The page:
Alum Spotlight: Lameck Banda

Proverbs 16:9 reads, "The human mind plans the way, but the Lord directs the steps," an idea that Lameck Banda (MATS'03) surely understands. His walk in ministry has taken him around the world from his home in Africa to Austin Presbyterian Theological Seminary in Texas, and back to Zambia, where he now serves as dean of Justo Mwale Theological University College. He is married to Catherine Shane-Banda and they have three children; nineteen-year-old son, Naphtali, seventeen-year-old daughter, Florence, and twelve-year-old daughter, Chimwemwe. 

Banda was serving a congregation in the eastern part of Zambia when he learned he was about to become a world traveler. "In December 2001 I received a letter from Dr. D.T. Banda, then principal of Justo Mwale Theological University College, indicating that I had been picked among the many JMTUC alumni to pursue an MATS degree at Austin Presbyterian Theological Seminary," said Banda. "I guess this came as a result of the students-exchange agreement between Austin Seminary and JMTUC. I consider myself as one of the blessed people to study at Austin Seminary because I was exposed to a new world with new perspectives (the American culture, language, types of food, approach to studies, technology, theological training system, and generally new life altogether). I gained a lot of skills, knowledge, insights and a new way of thinking which are actually bearing fruits now."

As is to be expected, Banda found it initially challenging to grow accustomed to his new surroundings. 

"Being away from my family for ten months was a mixture of growing pains on one hand where I missed the people I love most; and on the other hand, especially toward the end of my stay at Austin Seminary, I was full of joy, peace, and sharing love and life with new friends —a new family that God had provided for me to enjoy and relate with," said Banda. "But then, I was equally excited to go back to my church and country and apply the theological knowledge I had acquired from Austin Seminary in a foreign country. To be honest, I enjoyed my stay at Austin Seminary: it was full of fun, touring places, and enjoying the American food and culture. I love spending time at Austin Seminary—my personal life-history is obviously incomplete without the mention of Austin Seminary."

While the foundations of theological education are similar, Banda has observed the following differences between theological education in the U.S. and Zambia.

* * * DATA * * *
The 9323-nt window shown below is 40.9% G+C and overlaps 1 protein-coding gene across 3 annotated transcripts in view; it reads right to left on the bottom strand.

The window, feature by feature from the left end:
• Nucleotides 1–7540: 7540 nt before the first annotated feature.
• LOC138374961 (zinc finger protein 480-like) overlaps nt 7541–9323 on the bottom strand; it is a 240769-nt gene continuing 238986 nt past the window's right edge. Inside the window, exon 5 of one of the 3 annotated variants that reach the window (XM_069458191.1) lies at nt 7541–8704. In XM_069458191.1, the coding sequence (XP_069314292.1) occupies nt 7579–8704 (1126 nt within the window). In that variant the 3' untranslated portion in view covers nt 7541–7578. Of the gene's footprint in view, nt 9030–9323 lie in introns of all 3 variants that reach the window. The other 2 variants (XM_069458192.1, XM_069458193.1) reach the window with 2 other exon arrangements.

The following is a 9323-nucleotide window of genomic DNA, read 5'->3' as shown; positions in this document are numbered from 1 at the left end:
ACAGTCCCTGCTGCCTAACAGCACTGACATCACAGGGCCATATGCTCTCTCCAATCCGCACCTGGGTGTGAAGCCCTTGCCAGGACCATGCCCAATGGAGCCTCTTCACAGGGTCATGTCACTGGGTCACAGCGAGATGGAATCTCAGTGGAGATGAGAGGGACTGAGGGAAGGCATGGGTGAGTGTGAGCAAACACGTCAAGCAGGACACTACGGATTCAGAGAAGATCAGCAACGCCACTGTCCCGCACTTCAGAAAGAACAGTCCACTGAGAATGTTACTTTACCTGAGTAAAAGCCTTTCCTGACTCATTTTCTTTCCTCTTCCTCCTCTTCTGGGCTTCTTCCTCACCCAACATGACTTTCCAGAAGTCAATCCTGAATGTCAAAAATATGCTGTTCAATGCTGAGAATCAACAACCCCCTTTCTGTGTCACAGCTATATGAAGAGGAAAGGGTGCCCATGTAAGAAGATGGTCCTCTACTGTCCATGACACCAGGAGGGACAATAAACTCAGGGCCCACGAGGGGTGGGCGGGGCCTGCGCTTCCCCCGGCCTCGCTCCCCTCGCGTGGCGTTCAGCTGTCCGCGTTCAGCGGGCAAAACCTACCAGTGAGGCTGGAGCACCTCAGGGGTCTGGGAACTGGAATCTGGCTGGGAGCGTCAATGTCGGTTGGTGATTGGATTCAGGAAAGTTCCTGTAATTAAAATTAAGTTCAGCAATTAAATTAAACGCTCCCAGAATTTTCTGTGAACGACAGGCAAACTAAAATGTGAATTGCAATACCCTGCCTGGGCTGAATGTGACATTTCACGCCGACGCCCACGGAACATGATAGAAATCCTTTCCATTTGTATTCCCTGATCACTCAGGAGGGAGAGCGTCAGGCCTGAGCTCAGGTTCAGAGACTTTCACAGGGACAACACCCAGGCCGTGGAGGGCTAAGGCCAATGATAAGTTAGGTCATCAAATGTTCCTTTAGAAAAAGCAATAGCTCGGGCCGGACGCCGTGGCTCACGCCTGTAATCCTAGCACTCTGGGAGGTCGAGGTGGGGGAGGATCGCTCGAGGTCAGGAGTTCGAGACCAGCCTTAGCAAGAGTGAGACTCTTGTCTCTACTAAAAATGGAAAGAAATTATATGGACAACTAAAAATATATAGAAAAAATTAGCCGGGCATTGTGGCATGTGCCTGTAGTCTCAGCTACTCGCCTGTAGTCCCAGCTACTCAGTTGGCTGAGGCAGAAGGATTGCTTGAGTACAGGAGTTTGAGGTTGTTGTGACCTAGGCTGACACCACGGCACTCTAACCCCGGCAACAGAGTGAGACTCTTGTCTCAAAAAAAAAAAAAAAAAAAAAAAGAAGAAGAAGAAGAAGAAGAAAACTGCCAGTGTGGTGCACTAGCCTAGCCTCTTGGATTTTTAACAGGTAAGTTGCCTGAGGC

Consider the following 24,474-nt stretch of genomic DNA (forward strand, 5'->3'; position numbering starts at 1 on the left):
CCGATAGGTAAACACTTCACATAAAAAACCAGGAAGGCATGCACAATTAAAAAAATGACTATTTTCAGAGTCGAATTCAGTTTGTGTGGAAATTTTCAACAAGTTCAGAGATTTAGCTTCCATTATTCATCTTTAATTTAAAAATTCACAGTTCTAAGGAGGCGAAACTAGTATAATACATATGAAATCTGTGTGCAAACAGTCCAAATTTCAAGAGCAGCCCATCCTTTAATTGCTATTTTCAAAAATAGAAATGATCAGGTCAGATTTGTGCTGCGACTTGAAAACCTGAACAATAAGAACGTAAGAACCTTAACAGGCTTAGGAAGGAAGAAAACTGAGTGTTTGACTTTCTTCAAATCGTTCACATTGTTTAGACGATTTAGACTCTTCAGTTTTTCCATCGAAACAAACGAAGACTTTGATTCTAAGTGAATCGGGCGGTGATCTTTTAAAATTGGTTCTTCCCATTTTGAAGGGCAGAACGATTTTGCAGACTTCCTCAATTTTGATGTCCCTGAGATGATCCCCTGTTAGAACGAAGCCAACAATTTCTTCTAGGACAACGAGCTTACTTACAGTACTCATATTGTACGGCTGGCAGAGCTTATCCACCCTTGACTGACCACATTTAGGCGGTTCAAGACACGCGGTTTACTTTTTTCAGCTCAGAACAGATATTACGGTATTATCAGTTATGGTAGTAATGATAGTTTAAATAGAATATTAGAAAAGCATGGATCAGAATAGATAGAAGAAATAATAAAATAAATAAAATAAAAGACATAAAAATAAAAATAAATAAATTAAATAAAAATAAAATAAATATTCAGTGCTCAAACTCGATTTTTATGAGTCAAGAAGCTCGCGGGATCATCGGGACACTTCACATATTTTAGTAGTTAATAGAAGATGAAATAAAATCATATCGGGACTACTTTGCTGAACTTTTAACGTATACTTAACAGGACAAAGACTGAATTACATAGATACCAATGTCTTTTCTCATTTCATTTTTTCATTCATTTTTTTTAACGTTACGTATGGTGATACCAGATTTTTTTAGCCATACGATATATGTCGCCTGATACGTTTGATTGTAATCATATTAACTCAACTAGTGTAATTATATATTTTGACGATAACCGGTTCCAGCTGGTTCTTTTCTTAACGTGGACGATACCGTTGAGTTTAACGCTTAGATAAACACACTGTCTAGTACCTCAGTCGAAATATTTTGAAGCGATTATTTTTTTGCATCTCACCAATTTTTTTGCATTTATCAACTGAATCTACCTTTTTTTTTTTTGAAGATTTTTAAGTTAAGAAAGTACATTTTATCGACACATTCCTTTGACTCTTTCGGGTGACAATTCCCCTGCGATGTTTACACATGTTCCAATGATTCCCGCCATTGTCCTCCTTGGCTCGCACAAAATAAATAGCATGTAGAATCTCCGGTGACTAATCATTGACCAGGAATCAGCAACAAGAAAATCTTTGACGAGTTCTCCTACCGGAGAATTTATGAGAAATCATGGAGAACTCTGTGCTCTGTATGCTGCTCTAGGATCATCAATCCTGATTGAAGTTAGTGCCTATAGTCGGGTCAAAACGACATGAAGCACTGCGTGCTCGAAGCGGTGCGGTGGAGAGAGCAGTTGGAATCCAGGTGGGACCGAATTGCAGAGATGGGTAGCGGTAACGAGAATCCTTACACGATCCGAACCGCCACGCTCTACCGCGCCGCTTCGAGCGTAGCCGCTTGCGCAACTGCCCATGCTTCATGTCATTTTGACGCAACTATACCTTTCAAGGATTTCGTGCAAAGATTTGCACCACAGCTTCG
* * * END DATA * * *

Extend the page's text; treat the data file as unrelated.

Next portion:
"Theological education in the U.S. creates more room for interaction and innovation than in Zambia. Obviously, this form of education in the U.S. becomes easier than in Zambia due to the availability of facilities, technological gadgets, and research materials. With that said, theological education in Zambia is more applicable to the church than in the U.S. because students in Zambia are introduced to more practical work in local congregations like preaching, counselling, participation in church projects and fundraising ventures, attending and chairing elders’ council meetings, burying the dead, and many more, than in the U.S. And overall, I would say that lecturer/professors are more engaged in pastoral ministry in Zambia than in the U.S."

Banda recently returned to Austin Seminary to take part in the Frierson Distinguished Scholars Conference, where he took the chance to "share from my African perspective what it means to be Reformed in my specific Zambian context in terms of motifs, challenges, and prospects. The flow of thoughts in the general discussions created an environment for thinking, mutuality, and respect for others people’s views which made me learn a lot."

Upon his return home, Banda counts serving his God in theological training, the church, and society, becoming a full professor of Systematic Theology, and continuing to be a good husband, father, and pastor as three of his many goals for the future. 

As Banda's journey continues to move him, he wants the current Seminary community to know that God's work will do the same for them. "They should know that—as it happened to Abraham and myself—God can take and make them serve in places they never thought about, in line with God’s will and plan in order to fulfill God’s purposes in this world," said Banda.

Above: Lameck Banda
Lameck joined scholars from five other countres to discuss the nature of Reformed theology.
Jerry Shetler congratulates Lameck upon his graduation from Austin Seminary, May 2003.